Citizens should not have to pay a tax to obtain information from public officials.
Yet that is exactly what a draft bill in the Wisconsin Assembly would propose by allowing government agencies to charge for time spent deleting confidential information from documents.
Rep. Garey Bies, R-Sister Bay, wants to undo a state Supreme Court ruling last year that prohibited records custodians from charging requestors for redaction expenses. That settled a lawsuit from a 2010 opens-records request made by the Milwaukee Journal Sentinel, which asked for reports as part of an investigation of the Milwaukee Police Department and how it classified crime data.
The newspaper sued after the police department demanded $4,000 to cover redaction time after it already had provided 100 copies of reports for free. The case went to the Supreme Court, which ruled that Wisconsin's open-records law allows custodians to charge only for reproducing, photographing, locating and mailing records.
We must remember that all records in Wisconsin are presumed open unless there is a specific statutory exemption. The number of records that would require redaction for confidential reasons is limited.
Bies and bill supporters argue that taxpayers should not bear the costs of redaction. But there is no indication that complying with requests creates widespread undue burden or expense. It is reasonable that public officials should spend some of their time being held accountable to the public. It's part of their job.
In the Journal Sentinel case, the newspaper found that police had misreported thousands of violent crimes, failed to correct the problems and failed to disclose them. Those findings were later confirmed by a consultant hired by the city, but only after the newspaper released its findings.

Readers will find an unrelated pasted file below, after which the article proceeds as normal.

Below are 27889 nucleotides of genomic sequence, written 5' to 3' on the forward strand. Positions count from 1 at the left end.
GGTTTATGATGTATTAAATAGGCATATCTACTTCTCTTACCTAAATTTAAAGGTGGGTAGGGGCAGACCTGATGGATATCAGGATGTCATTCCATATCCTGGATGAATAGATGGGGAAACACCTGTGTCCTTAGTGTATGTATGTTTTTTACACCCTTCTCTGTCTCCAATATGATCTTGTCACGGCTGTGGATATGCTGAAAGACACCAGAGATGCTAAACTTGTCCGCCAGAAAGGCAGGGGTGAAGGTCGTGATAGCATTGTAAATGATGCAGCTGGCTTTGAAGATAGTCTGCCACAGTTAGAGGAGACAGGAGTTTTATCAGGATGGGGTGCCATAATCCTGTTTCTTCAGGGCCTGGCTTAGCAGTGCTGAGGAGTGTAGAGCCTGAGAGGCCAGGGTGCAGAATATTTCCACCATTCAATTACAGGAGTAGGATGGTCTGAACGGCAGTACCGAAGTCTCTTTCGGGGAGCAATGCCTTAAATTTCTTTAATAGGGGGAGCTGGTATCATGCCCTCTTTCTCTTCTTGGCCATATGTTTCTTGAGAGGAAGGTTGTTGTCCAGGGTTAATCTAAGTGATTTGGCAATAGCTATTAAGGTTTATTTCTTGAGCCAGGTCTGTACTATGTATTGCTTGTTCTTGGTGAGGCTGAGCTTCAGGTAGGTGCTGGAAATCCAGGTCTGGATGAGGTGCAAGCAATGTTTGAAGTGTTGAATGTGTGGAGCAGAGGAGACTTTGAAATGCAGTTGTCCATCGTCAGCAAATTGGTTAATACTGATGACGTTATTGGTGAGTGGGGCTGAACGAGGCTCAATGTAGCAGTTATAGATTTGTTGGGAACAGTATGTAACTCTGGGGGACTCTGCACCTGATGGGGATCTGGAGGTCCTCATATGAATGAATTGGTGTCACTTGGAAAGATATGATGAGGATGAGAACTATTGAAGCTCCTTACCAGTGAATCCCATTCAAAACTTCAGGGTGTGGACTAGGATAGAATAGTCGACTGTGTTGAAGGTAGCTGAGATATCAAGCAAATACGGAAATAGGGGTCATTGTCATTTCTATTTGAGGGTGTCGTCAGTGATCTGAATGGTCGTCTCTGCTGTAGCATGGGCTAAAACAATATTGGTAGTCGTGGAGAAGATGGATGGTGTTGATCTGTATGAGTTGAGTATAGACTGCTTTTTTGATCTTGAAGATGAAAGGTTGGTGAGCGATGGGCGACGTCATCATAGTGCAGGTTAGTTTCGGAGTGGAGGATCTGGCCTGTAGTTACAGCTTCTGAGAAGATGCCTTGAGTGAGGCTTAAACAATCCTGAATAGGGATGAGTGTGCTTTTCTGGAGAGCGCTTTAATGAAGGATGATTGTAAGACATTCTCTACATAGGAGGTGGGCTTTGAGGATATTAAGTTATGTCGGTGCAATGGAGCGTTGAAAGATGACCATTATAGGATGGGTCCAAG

Examinations and scrutiny of public documents is a crucial part of democracy's system of checks and balances. Government serves its citizens best when it is done in the open, for all to see. Openness and access is for all citizens, not just journalists.
Our concern - and something all Wisconsin citizens should be concerned about - is that the change in law would make it convenient for custodians to throw an outrageous redaction fee as a roadblock to release public records. It would be far too easy under the law change for public officials who don't want records released to say that a highly paid attorney must review the records for redactions - even if they're not required - and quote a ridiculous charge, hoping that the requestor will simply go away.
Sadly, it's not uncommon that our requests for public documents are ignored, delayed or challenged under existing law. This redaction change would only add another layer of unnecessary obstruction.
We - that's all of the taxpayers in Wisconsin - already have paid for that document because we paid the salaries and the benefits of the person who created it. Changing the law as proposed would be a high price to pay for our right to know and certainly not the spirit of openness our state is known for.